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Судебные дела / Зарубежная практика  / Evelynn S. Stilz v. Commissioner., United States Tax Court - Memorandum Decision, T.C. Memo. 1999-245, Docket No. 16778-98., Filed July 28, 1999

Evelynn S. Stilz v. Commissioner., United States Tax Court - Memorandum Decision, T.C. Memo. 1999-245, Docket No. 16778-98., Filed July 28, 1999


Evelynn S. Stilz v. Commissioner.

United States Tax Court - Memorandum Decision

T.C. Memo. 1999-245

Docket No. 16778-98.

Filed July 28, 1999.

Evelynn S. Stilz, pro se. Linsey D. Stellwagen, for the respondent.


RUWE, Judge: Respondent determined the following deficiencies in petitioner's Federal income taxes:

After concessions, the remaining issue for decision is whether petitioner's gain from the sale of her residence in 1991 must be included in her taxable income for that year.


Some of the facts have been stipulated and are so found. The stipulation of facts and the attached exhibits are incorporated herein by this reference. Petitioner resided in Lexington, Kentucky, when the petition was filed.

Petitioner was divorced in February 1986. Before the divorce, petitioner and her husband were joint owners of a house located at 500 Clinton Road, Lexington, Kentucky (the house). Pursuant to the divorce decree and property agreement, petitioner's ex-husband was required to convey his interest in the house to petitioner.

Petitioner timely filed a 1991 Federal income tax return. The 1991 return includes Form 2119, Sale of Your Home, which discloses that petitioner sold the house on July 2, 1991. The Form 2119 reports the amount realized on the sale as $197,142, the basis as $127,831, and the gain on sale as $69,311. Petitioner indicated on her Form 2119 that she intended to replace her house within the replacement period provided by section 1034(a). 1 Section 1034(a) provided, in general, for the complete nonrecognition of gain if a replacement residence having a cost at least equal to the adjusted sale price of the old principal residence was purchased within 2 years before or after the sale of the old principal residence. Petitioner did not purchase a replacement residence within the time allowed by section 1034(a).


1 Unless otherwise indicated, all section references are to the Internal Revenue Code in effect for the years in issue, and all Rule references are to the Tax Court Rules of Practice and Procedure.


Petitioner did not file Federal income tax returns for the tax years 1992 through 1996. Petitioner had gross income in excess of $35,000 in each of those years.


Petitioner appears to argue that the Government is unjustly enriching itself by assessing and collecting a tax on the sale of her house because its sale and her inability to replace it were the consequences of her ex-husband's actions and his failure to provide adequate support. While we sympathize with the predicament petitioner now finds herself in, the revenue statutes provide no relief from paying tax on those grounds.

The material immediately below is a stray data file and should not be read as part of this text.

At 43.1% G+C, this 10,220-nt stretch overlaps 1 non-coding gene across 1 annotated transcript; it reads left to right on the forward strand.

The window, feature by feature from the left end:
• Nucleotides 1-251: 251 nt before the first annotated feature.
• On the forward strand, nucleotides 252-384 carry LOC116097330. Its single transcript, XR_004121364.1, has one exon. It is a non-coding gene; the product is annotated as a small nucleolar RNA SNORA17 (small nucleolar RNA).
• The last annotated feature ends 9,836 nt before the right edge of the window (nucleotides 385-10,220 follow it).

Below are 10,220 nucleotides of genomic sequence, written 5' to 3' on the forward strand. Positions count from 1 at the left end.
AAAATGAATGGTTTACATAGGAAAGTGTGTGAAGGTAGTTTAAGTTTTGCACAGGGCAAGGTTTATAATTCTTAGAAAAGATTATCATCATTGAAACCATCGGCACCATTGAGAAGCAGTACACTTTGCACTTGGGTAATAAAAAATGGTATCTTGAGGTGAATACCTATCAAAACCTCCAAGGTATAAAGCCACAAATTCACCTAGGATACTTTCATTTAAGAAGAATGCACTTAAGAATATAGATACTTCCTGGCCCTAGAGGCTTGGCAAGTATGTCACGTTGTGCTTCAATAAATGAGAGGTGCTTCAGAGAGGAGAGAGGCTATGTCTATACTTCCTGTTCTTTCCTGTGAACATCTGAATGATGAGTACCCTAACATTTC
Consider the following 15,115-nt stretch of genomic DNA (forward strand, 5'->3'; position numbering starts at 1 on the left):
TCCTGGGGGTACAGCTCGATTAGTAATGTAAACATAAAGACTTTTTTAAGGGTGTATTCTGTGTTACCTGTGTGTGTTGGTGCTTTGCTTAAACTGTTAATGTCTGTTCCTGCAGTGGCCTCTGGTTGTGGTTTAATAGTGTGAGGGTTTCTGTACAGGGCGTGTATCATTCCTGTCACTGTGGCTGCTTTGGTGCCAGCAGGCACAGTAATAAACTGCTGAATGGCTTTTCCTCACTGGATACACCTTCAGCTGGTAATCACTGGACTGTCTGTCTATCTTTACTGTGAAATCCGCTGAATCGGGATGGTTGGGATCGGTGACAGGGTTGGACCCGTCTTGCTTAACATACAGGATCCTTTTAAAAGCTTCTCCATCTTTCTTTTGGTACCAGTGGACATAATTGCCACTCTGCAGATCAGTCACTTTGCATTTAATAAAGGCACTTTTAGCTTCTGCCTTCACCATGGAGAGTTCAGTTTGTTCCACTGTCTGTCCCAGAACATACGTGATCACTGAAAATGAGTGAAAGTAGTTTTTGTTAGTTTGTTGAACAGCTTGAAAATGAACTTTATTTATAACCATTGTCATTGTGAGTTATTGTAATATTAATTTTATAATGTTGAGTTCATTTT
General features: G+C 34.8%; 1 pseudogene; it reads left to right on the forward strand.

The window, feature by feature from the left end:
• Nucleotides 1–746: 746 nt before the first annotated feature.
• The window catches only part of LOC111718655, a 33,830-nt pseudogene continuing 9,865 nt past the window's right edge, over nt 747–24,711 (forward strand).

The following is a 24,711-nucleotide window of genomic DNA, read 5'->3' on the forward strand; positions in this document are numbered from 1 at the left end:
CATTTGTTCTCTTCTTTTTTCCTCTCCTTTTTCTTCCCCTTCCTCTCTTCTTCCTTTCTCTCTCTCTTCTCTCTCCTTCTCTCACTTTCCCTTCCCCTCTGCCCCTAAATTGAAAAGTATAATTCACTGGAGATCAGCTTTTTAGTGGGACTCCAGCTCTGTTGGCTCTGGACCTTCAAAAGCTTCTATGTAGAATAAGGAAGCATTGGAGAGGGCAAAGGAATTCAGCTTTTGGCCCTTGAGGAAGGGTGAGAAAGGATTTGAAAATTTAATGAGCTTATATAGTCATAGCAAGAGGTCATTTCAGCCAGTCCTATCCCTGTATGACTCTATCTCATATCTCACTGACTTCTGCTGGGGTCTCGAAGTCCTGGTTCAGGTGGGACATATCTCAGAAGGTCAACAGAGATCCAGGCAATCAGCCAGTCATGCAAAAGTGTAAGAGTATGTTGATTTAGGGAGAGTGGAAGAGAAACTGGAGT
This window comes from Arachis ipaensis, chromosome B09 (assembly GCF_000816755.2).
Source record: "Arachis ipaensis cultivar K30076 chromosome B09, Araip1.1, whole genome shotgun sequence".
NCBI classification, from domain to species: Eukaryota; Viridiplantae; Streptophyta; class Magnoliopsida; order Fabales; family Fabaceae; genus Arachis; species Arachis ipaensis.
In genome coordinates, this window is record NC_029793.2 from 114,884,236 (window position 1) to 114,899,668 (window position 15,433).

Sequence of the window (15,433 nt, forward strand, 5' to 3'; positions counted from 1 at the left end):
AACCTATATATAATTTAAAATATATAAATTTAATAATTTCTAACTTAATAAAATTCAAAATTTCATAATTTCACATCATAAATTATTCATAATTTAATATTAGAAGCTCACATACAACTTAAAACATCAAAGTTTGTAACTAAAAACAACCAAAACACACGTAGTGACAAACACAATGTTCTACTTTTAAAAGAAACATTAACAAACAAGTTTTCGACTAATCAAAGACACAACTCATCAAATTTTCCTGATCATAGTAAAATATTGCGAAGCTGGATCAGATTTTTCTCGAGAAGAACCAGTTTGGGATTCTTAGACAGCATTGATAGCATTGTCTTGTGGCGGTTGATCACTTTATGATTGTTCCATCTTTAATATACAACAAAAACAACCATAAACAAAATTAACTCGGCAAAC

Petitioner also seems to contend that either the fair market value or the appraised value at the time of her divorce should be used as the basis of the house in computing the gain realized.

There are two components to petitioner's basis in the house. First, as a coowner she had her share of the purchase price and cost of improvements. See sec. 1012. 2 Second, when she acquired her husband's interest in the house incident to the divorce, she took his adjusted basis in the property pursuant to section 1041(b)(2). 3 The total purchase price paid by petitioner and her ex-husband and the cost of improvements are not in dispute, and it is clear that after the divorce petitioner had acquired all the cost basis in the property.



The basis of property shall be the cost of such property, except as otherwise provided in this subchapter and subchapters C (relating to corporate distributions and adjustments), K (relating to partners and partnerships), and P (relating to capital gains and losses). The cost of real property shall not include any amount in respect of real property taxes which are treated under section 164(d) as imposed on the taxpayer.


(a) General Rule. ≈ No gain or loss shall be recognized on a transfer of property from an individual to (or in trust for the benefit of) ≈

(1) a spouse, or

(2) a former spouse, but only if the transfer is incident to the divorce.

(b) Transfer Treated as Gift; Transferee Has

Transferor's Basis. ≈ In the case of any transfer of property described in subsection (a) ≈

(1) for purposes of this subtitle, the property shall be treated as acquired by the transferee by gift, and

(2) the basis of the transferee in the property shall be the adjusted basis of the transferor.

(c) Incident to Divorce. ≈ For purposes of subsection (a)(2), a transfer of property is incident to the divorce if such transfer ≈

(1) occurs within 1 year after the date on which the marriage ceases, or

(2) is related to the cessation of the marriage.


The total cost basis, which was reported on petitioner's 1991 income tax return, is the correct amount to be used to compute petitioner's gain. See Godlewski v. Commissioner [Dec. 44,554], 90 T.C. 200 (1988). To properly account for the concessions, a recomputation of petitioner's tax deficiencies will be necessary, and

Decision will be entered under Rule 155.


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